Whaling is also a highly emotional issue for some Westerners. Humpbacks, a popular whale-watching species especially in Australia, have unique patterns on their pectoral fins that enable individual whales to be recognized. In some cases, they are given names. Killing whales is thus seen as a moral crime as well as an environmental one.
Paul Watson, founder of the Sea Shepherd Conservation Society, a radical conservation group, said in a recent edition of New Yorker magazine that whales are more intelligent than people, and their slaughter is tantamount to murder.
Is whale meat a popular daily dish for Japanese?
No. Before Japan gave up commercial whaling in 1987, whale meat was served in school lunches and in the home. But now it is considered by some a delicacy that few people eat. There have been reports, too, that whale meat has high levels of mercury.
The meat is not a popular consumer choice at present, and thus unsold quantities are stockpiled.
In the Greenpeace Japan survey, about 82 percent of the respondents said they have never eaten whale meat or haven’t eaten it in a long time.
What is the history behind whaling in Japan?
Historians say the tradition dates back about 5,000 years to the Jomon Period. Large whale bone fossils have been found in ruins in Hokkaido and Aomori, indicating people were eating the mammals at the time.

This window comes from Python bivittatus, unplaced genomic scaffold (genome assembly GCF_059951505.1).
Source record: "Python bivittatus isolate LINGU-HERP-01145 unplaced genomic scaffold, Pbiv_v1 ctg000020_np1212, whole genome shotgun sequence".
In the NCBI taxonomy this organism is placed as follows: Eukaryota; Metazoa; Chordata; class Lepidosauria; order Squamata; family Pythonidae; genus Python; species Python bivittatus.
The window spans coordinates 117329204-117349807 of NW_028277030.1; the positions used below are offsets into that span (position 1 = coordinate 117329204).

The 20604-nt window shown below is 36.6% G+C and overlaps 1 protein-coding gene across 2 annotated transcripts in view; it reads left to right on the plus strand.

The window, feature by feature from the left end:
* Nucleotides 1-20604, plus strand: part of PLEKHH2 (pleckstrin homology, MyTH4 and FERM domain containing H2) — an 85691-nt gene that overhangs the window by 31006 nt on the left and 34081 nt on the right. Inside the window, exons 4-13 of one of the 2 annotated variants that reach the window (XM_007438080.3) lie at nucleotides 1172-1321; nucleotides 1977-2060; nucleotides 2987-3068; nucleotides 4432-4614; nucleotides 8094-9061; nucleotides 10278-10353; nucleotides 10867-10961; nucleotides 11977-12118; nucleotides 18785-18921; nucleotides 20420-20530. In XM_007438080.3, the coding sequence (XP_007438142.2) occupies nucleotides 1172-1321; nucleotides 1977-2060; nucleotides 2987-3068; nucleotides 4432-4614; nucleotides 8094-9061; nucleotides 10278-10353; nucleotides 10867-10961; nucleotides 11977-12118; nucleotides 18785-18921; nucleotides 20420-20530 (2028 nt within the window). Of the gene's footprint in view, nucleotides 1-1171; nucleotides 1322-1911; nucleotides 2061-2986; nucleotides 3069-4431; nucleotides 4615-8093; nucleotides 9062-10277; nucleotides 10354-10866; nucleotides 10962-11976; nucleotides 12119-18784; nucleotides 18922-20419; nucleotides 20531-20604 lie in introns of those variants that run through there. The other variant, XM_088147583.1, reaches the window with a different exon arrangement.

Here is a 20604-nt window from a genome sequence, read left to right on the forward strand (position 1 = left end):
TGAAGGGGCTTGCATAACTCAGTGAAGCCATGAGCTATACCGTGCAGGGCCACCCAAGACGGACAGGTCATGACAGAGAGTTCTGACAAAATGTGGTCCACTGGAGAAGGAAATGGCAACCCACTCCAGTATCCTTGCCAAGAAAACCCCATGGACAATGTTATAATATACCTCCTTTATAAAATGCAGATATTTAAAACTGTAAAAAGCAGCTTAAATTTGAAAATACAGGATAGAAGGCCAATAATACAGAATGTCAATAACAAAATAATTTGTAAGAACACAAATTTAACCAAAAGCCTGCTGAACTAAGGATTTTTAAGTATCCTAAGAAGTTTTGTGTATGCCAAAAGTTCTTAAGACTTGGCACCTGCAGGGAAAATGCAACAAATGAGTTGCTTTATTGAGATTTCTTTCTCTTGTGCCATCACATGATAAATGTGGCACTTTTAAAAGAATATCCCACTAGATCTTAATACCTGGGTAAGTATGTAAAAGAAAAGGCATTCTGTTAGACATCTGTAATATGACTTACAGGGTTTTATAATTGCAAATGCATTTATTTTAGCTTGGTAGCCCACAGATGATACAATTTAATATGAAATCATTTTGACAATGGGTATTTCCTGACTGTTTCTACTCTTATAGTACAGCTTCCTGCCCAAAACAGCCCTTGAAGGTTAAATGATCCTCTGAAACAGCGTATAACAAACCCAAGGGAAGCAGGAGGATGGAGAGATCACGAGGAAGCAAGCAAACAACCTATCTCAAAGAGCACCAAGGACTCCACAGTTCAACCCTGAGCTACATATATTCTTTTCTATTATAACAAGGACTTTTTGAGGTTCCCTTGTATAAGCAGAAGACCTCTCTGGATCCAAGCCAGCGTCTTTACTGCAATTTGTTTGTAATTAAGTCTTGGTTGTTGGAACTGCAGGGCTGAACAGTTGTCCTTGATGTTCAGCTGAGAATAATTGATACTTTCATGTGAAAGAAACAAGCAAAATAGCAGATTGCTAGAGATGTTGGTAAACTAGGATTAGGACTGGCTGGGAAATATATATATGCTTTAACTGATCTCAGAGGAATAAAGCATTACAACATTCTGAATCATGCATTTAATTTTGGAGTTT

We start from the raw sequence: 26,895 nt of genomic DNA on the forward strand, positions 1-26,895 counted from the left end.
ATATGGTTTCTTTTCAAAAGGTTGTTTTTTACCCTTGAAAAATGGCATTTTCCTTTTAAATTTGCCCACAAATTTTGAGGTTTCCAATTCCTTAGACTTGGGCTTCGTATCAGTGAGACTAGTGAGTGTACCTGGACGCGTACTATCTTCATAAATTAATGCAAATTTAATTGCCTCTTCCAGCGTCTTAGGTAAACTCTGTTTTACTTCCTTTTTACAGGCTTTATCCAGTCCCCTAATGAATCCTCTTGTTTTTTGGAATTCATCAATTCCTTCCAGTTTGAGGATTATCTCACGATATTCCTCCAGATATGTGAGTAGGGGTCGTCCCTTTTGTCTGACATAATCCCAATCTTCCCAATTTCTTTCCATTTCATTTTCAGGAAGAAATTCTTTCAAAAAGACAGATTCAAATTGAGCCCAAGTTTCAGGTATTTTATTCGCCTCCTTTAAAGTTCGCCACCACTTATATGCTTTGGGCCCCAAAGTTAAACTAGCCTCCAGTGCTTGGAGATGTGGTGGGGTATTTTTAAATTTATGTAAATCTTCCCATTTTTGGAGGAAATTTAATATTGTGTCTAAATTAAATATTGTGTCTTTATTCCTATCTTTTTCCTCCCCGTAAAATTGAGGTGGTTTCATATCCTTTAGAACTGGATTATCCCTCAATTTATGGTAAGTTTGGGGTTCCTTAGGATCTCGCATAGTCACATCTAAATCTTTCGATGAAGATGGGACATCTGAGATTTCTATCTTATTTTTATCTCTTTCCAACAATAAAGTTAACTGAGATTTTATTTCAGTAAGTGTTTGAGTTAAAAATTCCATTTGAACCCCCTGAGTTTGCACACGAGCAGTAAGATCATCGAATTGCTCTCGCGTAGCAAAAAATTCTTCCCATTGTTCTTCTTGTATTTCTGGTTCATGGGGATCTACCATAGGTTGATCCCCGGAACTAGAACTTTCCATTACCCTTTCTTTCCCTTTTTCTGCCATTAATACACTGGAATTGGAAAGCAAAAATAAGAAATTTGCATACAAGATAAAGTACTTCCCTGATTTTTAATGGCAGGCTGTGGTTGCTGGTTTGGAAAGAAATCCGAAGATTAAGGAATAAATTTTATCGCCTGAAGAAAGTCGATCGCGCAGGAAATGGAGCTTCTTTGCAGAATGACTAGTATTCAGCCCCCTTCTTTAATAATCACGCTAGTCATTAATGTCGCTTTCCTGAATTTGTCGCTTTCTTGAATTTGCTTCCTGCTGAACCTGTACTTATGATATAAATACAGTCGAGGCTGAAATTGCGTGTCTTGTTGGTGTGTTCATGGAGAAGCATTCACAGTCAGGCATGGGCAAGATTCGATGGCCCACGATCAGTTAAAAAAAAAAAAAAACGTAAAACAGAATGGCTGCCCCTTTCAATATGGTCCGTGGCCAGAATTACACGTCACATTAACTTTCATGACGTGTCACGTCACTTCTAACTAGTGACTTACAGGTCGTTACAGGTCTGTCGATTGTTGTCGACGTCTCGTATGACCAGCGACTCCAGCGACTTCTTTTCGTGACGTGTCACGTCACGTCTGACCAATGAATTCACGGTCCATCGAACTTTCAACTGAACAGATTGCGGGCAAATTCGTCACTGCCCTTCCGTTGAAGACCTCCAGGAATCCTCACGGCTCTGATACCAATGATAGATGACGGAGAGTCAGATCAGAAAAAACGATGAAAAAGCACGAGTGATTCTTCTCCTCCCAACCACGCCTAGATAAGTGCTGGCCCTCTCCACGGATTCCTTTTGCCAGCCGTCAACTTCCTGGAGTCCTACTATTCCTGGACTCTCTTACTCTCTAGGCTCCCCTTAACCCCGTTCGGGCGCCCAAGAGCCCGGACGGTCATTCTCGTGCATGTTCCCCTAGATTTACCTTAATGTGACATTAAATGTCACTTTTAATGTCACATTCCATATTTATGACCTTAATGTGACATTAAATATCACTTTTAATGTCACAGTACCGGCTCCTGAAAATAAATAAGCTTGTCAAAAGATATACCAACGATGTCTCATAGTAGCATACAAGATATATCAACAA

In the seventh century, Emperor Tenmu imposed a ban on eating and killing wild animals and birds because of his Buddhist faith. However, fish and whales, which were considered fish, were excluded from the ban, spreading the custom of eating whale meat.
Whale-killing technology became more advanced as weapons and ammunition developed in the 17th century. In the 18th century, Japan acquired Western-style ship technology and navigation, allowing for long-range hunts.
How much whale meat is processed in Japan annually?
In fiscal 2006, some 4,154 tons of whale meat was produced as a byproduct of the lethal research, down from 5,560 tons in fiscal 2005, according to the Fisheries Agency.
The figure dropped last year because a fire broke out aboard the Nisshin Maru, the mother ship of the whaling fleet, cutting the hunt short.
But the figure has steadily grown over the years as Japan gradually expanded its lethal research. When Japan began research whaling in 1987 after the IWC’s ban, only 1,140 tons of whale meat was processed.
In addition, about 400 tons of whale meat from small coastal whales, whose catch does not fall under the IWC’s jurisdiction, as well as 1,000 tons of dolphin meat are processed every year for consumption.
However, a report by freelance journalist Junko Sakuma in 2006 showed that whale meat inventories reached 4,800 tons in August 2005.
What are the latest developments concerning whaling?
On Nov. 18, Japanese research vessels left Shimonoseki, Yamaguchi Prefecture, bound for Antarctic waters to hunt about 1,000 whales, including 50 humpbacks.
On Dec. 19, Australia announced it will send aircraft and a ship to monitor the whaling fleet and try to build a legal case against Japan in international courts, including the International Court of Justice.
As Australia and other countries and conservation groups heated up their outcry against Japan’s whaling program, Chief Cabinet Secretary Nobutaka Machimura announced last Friday that Japan would not go after humpbacks while talks on reforming the IWC are under way.